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Massey University is initiating a new era of partnership with local government with the launch of its Living Lab.
The Vice-Chancellor Steve Maharey will launch the Massey University Living Lab at a function in the Museum Building on the Wellington campus, at 10.30am on Thursday (June 28).
The Living Lab will use student researchers to work in partnership with local government to help understand and address sustainability issues. “Living Lab has grown out of three fruitful partnerships with local government that we developed through the university’s Challenging Sustainability project,” says Dr Allanah Ryan, project leader and head of the School of People, Environment and Planning. ”This project proved that innovative solutions emerge when we bring together local government and diverse university disciplines – designers and social scientists working with city planners and community members – to create a space where we can look at complicated, thorny issues afresh.
“Regional councils have the strictures of the Resource Management Act to worry about; city and district councils have district plan changes to manage; university researchers focus on producing good science and design. We all recognise the need to connect better with each other, but our differing funding, organisational structures and timeframes for action can make this difficult. Living Lab is an attempt to overcome some of these barriers, by providing local government and the university with a flexible way to come together and create projects that academics, students and council staff can work on together.”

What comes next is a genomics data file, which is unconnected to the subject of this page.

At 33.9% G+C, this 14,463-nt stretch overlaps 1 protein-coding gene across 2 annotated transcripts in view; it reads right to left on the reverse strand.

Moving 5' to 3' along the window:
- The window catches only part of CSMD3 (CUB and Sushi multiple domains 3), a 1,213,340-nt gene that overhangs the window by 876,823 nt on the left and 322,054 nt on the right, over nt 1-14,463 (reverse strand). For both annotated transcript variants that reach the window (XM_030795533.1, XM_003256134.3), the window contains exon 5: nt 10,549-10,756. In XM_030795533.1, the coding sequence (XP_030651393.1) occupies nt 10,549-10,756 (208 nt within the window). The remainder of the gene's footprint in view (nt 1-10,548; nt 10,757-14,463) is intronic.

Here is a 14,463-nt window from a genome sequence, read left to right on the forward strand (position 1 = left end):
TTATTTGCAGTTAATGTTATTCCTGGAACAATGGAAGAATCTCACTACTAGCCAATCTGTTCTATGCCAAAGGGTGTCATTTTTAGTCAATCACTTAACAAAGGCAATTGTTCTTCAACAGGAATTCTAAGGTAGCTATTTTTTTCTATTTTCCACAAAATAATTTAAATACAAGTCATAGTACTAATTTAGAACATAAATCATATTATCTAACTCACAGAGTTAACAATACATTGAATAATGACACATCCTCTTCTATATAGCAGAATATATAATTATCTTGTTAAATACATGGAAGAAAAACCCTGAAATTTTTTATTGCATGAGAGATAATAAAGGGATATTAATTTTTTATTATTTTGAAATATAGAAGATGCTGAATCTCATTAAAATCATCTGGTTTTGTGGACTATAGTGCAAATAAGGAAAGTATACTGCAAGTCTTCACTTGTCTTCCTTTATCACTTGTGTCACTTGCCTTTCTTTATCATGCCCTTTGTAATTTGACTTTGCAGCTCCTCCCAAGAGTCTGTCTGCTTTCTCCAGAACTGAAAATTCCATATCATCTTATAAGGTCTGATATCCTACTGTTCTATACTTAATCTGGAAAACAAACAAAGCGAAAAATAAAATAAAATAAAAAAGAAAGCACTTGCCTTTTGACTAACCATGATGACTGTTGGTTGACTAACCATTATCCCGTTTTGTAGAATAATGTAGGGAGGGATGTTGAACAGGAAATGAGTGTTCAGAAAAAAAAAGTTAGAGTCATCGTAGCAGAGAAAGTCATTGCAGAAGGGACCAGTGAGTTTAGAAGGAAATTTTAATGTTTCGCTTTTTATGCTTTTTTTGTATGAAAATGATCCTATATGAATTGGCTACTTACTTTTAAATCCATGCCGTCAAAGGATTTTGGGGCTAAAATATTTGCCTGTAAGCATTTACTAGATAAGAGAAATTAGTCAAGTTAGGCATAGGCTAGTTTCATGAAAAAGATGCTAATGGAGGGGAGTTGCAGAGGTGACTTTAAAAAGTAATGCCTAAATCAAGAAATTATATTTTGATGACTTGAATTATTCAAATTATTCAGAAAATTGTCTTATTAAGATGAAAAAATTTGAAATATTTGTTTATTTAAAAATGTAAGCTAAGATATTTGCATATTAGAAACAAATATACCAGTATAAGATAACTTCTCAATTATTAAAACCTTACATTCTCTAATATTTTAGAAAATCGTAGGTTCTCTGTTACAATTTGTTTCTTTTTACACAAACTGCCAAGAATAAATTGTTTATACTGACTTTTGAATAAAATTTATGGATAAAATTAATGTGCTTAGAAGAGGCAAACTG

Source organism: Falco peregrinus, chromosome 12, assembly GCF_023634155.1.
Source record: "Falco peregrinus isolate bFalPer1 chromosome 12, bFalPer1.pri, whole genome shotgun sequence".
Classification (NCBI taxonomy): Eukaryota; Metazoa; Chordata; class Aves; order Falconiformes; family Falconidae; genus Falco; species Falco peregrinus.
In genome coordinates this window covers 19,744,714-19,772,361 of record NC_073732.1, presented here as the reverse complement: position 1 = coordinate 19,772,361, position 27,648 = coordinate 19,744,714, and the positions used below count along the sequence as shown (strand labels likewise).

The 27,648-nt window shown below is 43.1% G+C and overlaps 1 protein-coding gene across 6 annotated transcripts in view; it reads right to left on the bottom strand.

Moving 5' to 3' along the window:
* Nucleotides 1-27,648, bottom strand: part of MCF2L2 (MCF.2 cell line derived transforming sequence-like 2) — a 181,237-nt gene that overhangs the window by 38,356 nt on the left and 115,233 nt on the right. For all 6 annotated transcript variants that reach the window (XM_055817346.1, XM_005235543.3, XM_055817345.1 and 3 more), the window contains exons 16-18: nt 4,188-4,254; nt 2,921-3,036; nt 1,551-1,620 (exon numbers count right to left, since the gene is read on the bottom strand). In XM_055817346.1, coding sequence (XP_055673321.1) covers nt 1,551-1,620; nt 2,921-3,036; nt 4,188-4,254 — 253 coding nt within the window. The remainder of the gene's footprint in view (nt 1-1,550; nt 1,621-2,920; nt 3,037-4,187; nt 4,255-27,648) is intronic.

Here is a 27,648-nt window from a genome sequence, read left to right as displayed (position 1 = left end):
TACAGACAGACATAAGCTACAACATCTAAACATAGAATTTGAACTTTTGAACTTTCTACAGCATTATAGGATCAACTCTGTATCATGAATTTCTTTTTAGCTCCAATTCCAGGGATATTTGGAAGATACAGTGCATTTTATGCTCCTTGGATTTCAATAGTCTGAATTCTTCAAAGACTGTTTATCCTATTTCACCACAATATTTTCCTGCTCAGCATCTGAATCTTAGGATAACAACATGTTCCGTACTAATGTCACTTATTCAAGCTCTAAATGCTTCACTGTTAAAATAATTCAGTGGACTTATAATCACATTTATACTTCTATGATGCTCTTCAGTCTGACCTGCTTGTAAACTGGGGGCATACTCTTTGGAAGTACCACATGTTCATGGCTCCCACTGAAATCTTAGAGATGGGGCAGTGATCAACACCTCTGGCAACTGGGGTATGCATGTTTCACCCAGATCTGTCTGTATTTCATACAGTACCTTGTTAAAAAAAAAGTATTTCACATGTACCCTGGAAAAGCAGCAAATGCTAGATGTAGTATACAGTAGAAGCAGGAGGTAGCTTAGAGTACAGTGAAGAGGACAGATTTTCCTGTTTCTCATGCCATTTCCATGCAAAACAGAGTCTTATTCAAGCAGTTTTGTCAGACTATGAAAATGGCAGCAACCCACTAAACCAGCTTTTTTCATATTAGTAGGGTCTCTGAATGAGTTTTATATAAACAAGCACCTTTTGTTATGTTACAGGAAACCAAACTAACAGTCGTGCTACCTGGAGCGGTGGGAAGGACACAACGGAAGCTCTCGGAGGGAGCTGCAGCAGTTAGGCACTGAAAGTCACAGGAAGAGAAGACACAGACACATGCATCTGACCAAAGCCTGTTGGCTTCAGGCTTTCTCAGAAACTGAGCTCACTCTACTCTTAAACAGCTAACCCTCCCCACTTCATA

Living Lab projects are likely to be one-offs, tailored to the needs of the council(s) involved, taking a fresh look at big questions like food security, climate change and sustainable land use. “A project might start with an unconference: a session or series of sessions where council staff, academics, students and maybe community people meet and converse in an open-ended way about an issue. Then we might deploy student researchers to dig into the issues more deeply. Sustainable solutions emerge through analysing research results, applying creative minds, and lots of dialogue.”
The Living Lab concept was developed and honed through the university’s recent Challenging Sustainability initiative. Project teams included academics and students from the fields of sociology, geography, planning, spatial design and agri-business, breaking down academic silos and making their skills more readily available to local government. The projects were all broadly about sustainable land use and included work with:
To get in touch with Living Lab: